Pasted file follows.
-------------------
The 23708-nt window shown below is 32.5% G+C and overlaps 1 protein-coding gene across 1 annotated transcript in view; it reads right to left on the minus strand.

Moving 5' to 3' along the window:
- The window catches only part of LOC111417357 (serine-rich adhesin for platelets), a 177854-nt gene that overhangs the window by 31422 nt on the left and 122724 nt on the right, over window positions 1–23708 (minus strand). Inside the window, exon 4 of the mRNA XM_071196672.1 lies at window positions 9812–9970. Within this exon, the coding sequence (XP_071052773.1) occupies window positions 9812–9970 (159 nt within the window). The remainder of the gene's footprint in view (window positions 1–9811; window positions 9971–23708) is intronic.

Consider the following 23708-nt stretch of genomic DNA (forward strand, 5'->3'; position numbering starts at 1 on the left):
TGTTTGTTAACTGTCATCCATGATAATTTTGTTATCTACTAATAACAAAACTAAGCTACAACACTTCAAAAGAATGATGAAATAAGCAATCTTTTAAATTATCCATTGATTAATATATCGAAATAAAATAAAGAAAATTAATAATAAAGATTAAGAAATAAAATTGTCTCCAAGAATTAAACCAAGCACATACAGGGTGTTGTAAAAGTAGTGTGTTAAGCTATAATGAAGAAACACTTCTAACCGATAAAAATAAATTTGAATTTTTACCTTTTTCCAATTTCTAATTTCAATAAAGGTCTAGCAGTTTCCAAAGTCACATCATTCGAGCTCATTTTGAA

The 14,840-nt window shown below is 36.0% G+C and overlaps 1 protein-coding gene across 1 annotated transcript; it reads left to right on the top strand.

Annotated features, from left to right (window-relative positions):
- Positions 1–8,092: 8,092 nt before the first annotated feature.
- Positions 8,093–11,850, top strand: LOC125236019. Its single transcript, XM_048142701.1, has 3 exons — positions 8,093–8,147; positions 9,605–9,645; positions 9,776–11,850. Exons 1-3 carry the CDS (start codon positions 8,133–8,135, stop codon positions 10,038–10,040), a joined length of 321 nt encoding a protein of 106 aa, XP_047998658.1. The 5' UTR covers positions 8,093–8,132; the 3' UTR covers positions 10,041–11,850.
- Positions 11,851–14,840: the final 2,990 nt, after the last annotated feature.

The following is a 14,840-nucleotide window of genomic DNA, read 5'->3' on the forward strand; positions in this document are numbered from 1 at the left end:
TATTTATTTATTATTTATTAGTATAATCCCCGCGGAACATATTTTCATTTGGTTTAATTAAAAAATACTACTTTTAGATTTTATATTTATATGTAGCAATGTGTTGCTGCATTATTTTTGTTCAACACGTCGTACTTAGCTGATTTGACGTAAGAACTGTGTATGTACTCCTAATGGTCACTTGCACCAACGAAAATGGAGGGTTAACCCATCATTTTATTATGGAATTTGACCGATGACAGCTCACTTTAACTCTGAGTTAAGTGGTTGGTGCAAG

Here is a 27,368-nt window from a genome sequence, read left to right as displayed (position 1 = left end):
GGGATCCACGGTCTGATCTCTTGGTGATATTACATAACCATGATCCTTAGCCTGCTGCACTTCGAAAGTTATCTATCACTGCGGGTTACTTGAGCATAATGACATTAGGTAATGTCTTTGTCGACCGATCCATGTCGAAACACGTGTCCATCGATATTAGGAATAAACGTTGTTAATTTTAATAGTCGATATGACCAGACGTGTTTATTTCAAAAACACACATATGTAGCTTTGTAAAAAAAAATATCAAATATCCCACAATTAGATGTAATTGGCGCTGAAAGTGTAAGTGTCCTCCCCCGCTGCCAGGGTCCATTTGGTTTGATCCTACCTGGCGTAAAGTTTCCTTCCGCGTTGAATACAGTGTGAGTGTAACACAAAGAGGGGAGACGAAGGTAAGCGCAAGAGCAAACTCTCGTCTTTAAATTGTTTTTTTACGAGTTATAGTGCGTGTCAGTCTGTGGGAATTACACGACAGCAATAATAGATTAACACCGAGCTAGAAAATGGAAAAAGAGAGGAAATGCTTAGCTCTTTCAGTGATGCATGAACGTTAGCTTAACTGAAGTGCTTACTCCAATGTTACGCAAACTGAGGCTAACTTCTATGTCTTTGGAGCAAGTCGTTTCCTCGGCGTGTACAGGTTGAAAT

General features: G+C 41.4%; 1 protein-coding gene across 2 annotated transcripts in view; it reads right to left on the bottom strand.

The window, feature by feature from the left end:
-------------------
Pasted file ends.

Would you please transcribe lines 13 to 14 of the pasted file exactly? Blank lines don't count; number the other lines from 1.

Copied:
Here is a 27,368-nt window from a genome sequence, read left to right as displayed (position 1 = left end):
GGGATCCACGGTCTGATCTCTTGGTGATATTACATAACCATGATCCTTAGCCTGCTGCACTTCGAAAGTTATCTATCACTGCGGGTTACTTGAGCATAATGACATTAGGTAATGTCTTTGTCGACCGATCCATGTCGAAACACGTGTCCATCGATATTAGGAATAAACGTTGTTAATTTTAATAGTCGATATGACCAGACGTGTTTATTTCAAAAACACACATATGTAGCTTTGTAAAAAAAAATATCAAATATCCCACAATTAGATGTAATTGGCGCTGAAAGTGTAAGTGTCCTCCCCCGCTGCCAGGGTCCATTTGGTTTGATCCTACCTGGCGTAAAGTTTCCTTCCGCGTTGAATACAGTGTGAGTGTAACACAAAGAGGGGAGACGAAGGTAAGCGCAAGAGCAAACTCTCGTCTTTAAATTGTTTTTTTACGAGTTATAGTGCGTGTCAGTCTGTGGGAATTACACGACAGCAATAATAGATTAACACCGAGCTAGAAAATGGAAAAAGAGAGGAAATGCTTAGCTCTTTCAGTGATGCATGAACGTTAGCTTAACTGAAGTGCTTACTCCAATGTTACGCAAACTGAGGCTAACTTCTATGTCTTTGGAGCAAGTCGTTTCCTCGGCGTGTACAGGTTGAAAT